SCU Water Information Portal

  1. St. Cloud Water Update
  2. Water Quality
  3. Polisher
  4. Flushing Locations
  5. MIEX Resin

Welcome to the St. Cloud Utilities Customer Service Water Information Portal. The purpose of this page is to keep residents and customers of the Utility System informed on a variety of topics of concern including water quality and discoloration, updates on the utility projects and ongoing efforts to address water concerns. 

Water Quality

The City of St. Cloud Environmental Utility department takes drinking water samples regularly for testing by a third-party laboratory to ensure that the drinking water meets all regulatory requirements and is safe to drink.  The results of these samples are reported to the Florida Department of Environmental Protection (FDEP) which is responsible to the Environmental Protection Agency for administration of the federal Safe Drinking Water Act for the State of Florida.  The FDEP requires that all municipal water systems sample and test for a number of Organic and Inorganic Chemicals, Radionuclides, Disinfection By-products, and Bacteria. In all, the City tests for 80 different compounds, disinfection by-products 4 times a year, 70 bacteriological samples every month. To date the City water system is incompliance with all water quality parameters.  


To learn more about the City of St. Cloud’s drinking water quality, recent testing results, and the 2018 Water Quality Report, click here.


Water Treatment Plant No. 4 Polishing Filter Replacement Project

The City of St. Cloud’s Water Treatment Plant No. 4 utilizes two Polishing Filters to catch and remove resin and other fine particles (the main cause of water discoloration) after primary treatment.  The original Polishing Filters structurally failed and lost operational capacity.  In 2018, the City implemented a project to replace the failed polishers. The project’s main objective is to replace the two existing aluminum Polishing Filters with stainless steel Polishing Filters.  The project also includes replacement of valves and new instrumentation. Completion of the project is anticipated soon.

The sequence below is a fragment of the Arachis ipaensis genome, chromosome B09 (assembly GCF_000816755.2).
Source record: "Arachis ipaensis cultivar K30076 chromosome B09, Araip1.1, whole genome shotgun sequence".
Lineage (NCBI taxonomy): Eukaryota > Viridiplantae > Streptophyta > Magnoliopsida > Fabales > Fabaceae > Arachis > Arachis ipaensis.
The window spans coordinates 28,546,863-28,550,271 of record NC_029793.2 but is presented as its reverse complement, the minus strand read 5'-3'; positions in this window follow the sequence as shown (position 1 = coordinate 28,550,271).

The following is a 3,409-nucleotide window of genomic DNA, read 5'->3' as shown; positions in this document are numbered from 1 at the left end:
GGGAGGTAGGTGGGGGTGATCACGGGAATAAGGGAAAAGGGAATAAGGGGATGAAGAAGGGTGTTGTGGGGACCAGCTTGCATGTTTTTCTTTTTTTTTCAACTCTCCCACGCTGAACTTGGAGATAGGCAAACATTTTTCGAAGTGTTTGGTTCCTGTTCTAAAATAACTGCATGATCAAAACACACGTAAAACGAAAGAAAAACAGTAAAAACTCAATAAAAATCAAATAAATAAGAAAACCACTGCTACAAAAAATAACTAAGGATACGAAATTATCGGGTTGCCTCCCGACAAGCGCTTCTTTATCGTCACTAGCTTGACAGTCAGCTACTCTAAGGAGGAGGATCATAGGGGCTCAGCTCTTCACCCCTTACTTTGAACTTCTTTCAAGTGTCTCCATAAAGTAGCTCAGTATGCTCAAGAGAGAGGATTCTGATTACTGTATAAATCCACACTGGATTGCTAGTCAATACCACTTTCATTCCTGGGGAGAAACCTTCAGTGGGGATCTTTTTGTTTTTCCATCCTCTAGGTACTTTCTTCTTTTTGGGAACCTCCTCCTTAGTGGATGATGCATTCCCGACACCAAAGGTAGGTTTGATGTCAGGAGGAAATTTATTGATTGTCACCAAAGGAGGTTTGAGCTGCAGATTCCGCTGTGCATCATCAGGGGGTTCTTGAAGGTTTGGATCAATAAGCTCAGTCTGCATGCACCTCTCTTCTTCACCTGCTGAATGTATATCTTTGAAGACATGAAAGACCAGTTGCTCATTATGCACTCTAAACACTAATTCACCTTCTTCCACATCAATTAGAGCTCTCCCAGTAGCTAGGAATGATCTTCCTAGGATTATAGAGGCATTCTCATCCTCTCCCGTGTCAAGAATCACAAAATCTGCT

*UPDATE as of January 14, 2020

In an effort to resolve ongoing issues associated with the City’s water filtering system, the Utilities Department will soon be implementing an innovative new technology with the capability to effectively and efficiently clean city water lines.    

Known as “ice pigging,” the process injects an ice slurry into a water line through a city fire hydrant, pushing the slurry through the line only to exit through a different fire hydrant. This process has the potential to fully clean a water line. St. Cloud learned about and investigated ice pigging after it was used successfully by neighboring Orange County Utilities.

This new step comes after installation last December of two new polishing filters at Water Treatment Plan No. 4. The filters went online in December and are working properly and creating clean water. Turbidity, clarity of the finished water, has improved significantly with the new polishers. Meanwhile, filter optimization and backwashing sequences continue as part of the process. However, resin particles that were lost to the system from the previous failed polishers remain in the system and continue to impact residents in their homes.

Environmental Utilities has completed two cycles of unidirectional flushing through the areas most impacted by discolored water and sediment. While this process has shown positive results in removing large amounts of sediment and discoloration, it has not significantly improved the overall water quality in the affected areas. The City is evaluating the unidirectional flushing process to improve outcomes from this process.

The City Council approved $407,000 for the ice pigging initiative with monies in the utilities budget; residents will see no rate changes as a result of this issue. The ice pigging, which is expected to begin in early February and take about five weeks, will target the areas affected most by this issue, which equates to about 27.5 miles of water line. 

As stated earlier, the City is keenly aware of the inconvenience and unpleasant nature of this issue. Our intent is that this high technology process will substantially improve the water quality and significantly reduce the incidents of discolored water. .